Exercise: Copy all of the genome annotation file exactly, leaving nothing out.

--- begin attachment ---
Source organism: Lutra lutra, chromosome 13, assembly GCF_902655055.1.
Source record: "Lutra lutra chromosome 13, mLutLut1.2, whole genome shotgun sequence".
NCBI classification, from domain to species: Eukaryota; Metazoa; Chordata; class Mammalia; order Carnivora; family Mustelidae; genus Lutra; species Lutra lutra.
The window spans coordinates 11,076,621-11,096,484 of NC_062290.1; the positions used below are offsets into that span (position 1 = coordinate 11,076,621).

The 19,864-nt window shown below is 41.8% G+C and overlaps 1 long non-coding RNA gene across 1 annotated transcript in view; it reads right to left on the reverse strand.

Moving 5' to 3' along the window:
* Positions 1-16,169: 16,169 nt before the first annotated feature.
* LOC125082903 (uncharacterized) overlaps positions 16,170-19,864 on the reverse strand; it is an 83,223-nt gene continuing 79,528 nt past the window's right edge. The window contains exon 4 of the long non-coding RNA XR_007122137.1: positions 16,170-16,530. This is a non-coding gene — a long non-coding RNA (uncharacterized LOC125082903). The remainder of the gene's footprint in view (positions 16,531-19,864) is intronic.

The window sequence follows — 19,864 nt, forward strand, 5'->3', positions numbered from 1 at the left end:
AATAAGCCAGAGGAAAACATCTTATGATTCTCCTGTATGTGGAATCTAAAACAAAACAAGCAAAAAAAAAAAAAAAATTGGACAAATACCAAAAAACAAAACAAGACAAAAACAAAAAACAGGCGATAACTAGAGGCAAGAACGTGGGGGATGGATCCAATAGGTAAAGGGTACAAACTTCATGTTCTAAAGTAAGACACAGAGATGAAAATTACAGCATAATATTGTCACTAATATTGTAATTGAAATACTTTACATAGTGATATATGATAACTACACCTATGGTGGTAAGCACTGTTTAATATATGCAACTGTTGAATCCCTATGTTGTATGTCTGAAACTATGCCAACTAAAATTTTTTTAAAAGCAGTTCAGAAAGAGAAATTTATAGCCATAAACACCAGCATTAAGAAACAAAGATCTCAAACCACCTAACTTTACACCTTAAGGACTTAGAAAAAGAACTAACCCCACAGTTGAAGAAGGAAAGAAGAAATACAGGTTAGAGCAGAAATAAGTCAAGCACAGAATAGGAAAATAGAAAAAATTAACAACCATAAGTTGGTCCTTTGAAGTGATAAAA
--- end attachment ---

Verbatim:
Source organism: Lutra lutra, chromosome 13, assembly GCF_902655055.1.
Source record: "Lutra lutra chromosome 13, mLutLut1.2, whole genome shotgun sequence".
NCBI classification, from domain to species: Eukaryota; Metazoa; Chordata; class Mammalia; order Carnivora; family Mustelidae; genus Lutra; species Lutra lutra.
The window spans coordinates 11,076,621-11,096,484 of NC_062290.1; the positions used below are offsets into that span (position 1 = coordinate 11,076,621).

The 19,864-nt window shown below is 41.8% G+C and overlaps 1 long non-coding RNA gene across 1 annotated transcript in view; it reads right to left on the reverse strand.

Moving 5' to 3' along the window:
* Positions 1-16,169: 16,169 nt before the first annotated feature.
* LOC125082903 (uncharacterized) overlaps positions 16,170-19,864 on the reverse strand; it is an 83,223-nt gene continuing 79,528 nt past the window's right edge. The window contains exon 4 of the long non-coding RNA XR_007122137.1: positions 16,170-16,530. This is a non-coding gene — a long non-coding RNA (uncharacterized LOC125082903). The remainder of the gene's footprint in view (positions 16,531-19,864) is intronic.

The window sequence follows — 19,864 nt, forward strand, 5'->3', positions numbered from 1 at the left end:
AATAAGCCAGAGGAAAACATCTTATGATTCTCCTGTATGTGGAATCTAAAACAAAACAAGCAAAAAAAAAAAAAAAATTGGACAAATACCAAAAAACAAAACAAGACAAAAACAAAAAACAGGCGATAACTAGAGGCAAGAACGTGGGGGATGGATCCAATAGGTAAAGGGTACAAACTTCATGTTCTAAAGTAAGACACAGAGATGAAAATTACAGCATAATATTGTCACTAATATTGTAATTGAAATACTTTACATAGTGATATATGATAACTACACCTATGGTGGTAAGCACTGTTTAATATATGCAACTGTTGAATCCCTATGTTGTATGTCTGAAACTATGCCAACTAAAATTTTTTTAAAAGCAGTTCAGAAAGAGAAATTTATAGCCATAAACACCAGCATTAAGAAACAAAGATCTCAAACCACCTAACTTTACACCTTAAGGACTTAGAAAAAGAACTAACCCCACAGTTGAAGAAGGAAAGAAGAAATACAGGTTAGAGCAGAAATAAGTCAAGCACAGAATAGGAAAATAGAAAAAATTAACAACCATAAGTTGGTCCTTTGAAGTGATAAAA